Movies

AMC CEO Adam Aron Defends New “Sightline” Ticket Pricing, Acknowledges “Substantial Change To The Status Quo For U.S. Moviegoers”

AMC Entertainment CEO Adam Aron said the new Sightline ticket pricing regime the chain’s trying out in three markets has the potential to expand the moviegoing market and prevent future price hikes.

“We are in inflationary times, and inflationary times cause costs to rise,” he said. “Under the pre-Sightline structure of the industry, if we wanted to raise the price in a theater, the only choice we had was to raise the price on all the seats.” With Sightline, “if we felt the need to raise prices, we might only do it in the most popular seats in an auditorium and actually hold the line and not raise prices on other seats. So, it is a way of increasing the price now, but preventing a price increase later on.”

“I am looking at ‘heat maps’ [meaning] what seats are booked for a particular movie, and nobody sits in row one. It could be opening night for Star Wars, rows three to 18 are booked solid, row one is empty. There is a possibility here that by discounting the price up-front, we may be able to expand the moviegoing market to more price-sensitive consumers,” he said during a call following AMC’s fourth-quarter financial report.

The company announced earlier this month — to an enormous among of flak — that seats in its auditorium would be classified as Value Sightline (lower price), Standard Sightline (traditional price) and Preferred Sightline (higher price). It’s testing in in New York and Chicago as well as Kansas City, where AMC is headquartered, ahead of a possible national rollout later this year of the initiative that actor Elijah Wood said is messing around with what has always been “a sacred democratic space for all.”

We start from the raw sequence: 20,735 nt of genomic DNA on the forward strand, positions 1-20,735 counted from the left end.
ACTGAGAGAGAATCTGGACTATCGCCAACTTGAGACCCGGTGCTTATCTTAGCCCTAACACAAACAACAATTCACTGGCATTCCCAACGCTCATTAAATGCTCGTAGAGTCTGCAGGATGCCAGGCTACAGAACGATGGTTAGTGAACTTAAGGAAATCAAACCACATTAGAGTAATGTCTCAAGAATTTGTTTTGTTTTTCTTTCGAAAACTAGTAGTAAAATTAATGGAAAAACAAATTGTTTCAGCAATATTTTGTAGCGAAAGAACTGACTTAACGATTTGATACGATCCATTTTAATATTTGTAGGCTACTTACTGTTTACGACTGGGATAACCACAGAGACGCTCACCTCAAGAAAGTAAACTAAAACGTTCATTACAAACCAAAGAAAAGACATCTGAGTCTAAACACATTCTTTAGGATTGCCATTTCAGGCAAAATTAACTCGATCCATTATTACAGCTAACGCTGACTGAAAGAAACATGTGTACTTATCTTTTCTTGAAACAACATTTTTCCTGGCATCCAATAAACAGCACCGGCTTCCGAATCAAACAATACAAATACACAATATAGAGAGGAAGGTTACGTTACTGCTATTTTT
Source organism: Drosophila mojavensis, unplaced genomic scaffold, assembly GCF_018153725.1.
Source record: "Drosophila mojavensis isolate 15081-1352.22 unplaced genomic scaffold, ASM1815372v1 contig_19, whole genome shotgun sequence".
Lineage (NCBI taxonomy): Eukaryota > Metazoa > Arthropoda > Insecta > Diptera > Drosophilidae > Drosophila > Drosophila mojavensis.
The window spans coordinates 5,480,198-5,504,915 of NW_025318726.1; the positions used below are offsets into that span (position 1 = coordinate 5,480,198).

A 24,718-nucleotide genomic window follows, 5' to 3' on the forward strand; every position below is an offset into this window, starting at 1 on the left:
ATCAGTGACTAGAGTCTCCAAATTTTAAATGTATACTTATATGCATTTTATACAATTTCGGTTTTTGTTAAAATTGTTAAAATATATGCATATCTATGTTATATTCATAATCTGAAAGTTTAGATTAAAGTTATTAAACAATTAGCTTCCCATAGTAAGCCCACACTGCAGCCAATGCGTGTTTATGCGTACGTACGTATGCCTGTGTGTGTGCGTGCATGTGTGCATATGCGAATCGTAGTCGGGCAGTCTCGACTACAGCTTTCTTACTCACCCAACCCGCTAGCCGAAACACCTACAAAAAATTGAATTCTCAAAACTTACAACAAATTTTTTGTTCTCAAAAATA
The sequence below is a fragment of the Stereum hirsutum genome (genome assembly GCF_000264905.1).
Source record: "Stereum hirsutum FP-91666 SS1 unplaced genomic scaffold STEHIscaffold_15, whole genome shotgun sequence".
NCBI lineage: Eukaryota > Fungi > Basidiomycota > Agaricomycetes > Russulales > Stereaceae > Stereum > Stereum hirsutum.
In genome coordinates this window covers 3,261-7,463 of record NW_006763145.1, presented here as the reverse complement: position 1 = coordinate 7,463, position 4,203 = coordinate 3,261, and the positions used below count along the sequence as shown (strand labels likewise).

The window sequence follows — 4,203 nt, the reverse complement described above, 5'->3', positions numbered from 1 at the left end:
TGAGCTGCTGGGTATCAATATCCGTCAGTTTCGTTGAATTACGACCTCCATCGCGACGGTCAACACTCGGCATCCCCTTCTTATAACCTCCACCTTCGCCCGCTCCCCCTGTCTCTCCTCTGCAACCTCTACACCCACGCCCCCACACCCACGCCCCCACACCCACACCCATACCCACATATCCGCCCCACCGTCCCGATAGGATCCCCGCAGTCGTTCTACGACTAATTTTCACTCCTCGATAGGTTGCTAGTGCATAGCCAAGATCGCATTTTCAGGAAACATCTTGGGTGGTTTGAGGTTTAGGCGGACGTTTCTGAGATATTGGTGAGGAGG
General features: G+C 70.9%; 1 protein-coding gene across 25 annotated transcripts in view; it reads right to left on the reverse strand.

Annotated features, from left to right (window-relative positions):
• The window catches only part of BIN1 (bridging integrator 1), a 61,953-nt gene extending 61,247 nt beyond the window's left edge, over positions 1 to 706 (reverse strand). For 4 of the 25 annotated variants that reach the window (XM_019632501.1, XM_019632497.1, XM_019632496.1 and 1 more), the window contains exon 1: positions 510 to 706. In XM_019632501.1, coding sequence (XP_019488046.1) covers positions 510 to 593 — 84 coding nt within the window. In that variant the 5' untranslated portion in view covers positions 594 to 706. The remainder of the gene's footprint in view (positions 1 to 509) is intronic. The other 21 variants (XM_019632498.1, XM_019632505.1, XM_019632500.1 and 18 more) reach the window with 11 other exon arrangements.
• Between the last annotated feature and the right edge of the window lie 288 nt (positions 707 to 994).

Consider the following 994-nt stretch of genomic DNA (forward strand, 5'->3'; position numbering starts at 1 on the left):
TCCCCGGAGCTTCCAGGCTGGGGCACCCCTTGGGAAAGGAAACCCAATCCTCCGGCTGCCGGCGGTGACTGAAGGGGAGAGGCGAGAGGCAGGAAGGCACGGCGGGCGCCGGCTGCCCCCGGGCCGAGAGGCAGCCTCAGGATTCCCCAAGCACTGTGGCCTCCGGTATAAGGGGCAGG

Aron noted the strategy is in line with how other sellers price their seats for live theater, concerts and sporting events, and how AMC has been pricing movie theater tickets in Europe for years.

“We do understand, however, that this is a substantial change to the status quo for U.S. moviegoers. So we will be watching [their reaction] very closely [and] report back to you in future calls what we are seeing in the test. We’re looking forward to this thing working well for our moviegoing public, and for AMC,” he said.

The benefits to AMC are clear – it hopes to fill up less desirable seats, get more for more desirable ones and channel people into its AMC Stubs loyalty program whose A-list members are not charged extra for “premium” seats.

Everything helps. The box office is in the midst of a recovery expected to finally pick up steam this year but it’s been a slog and AMC is looking to raise cash to pay down debt or to pick up some more theaters. Without the ability to raise cash, newfound success could “vaporize” in the future, Aron warned. The company faces a key shareholder vote March 14 to start the process as well as several lawsuits that are trying to block it.  

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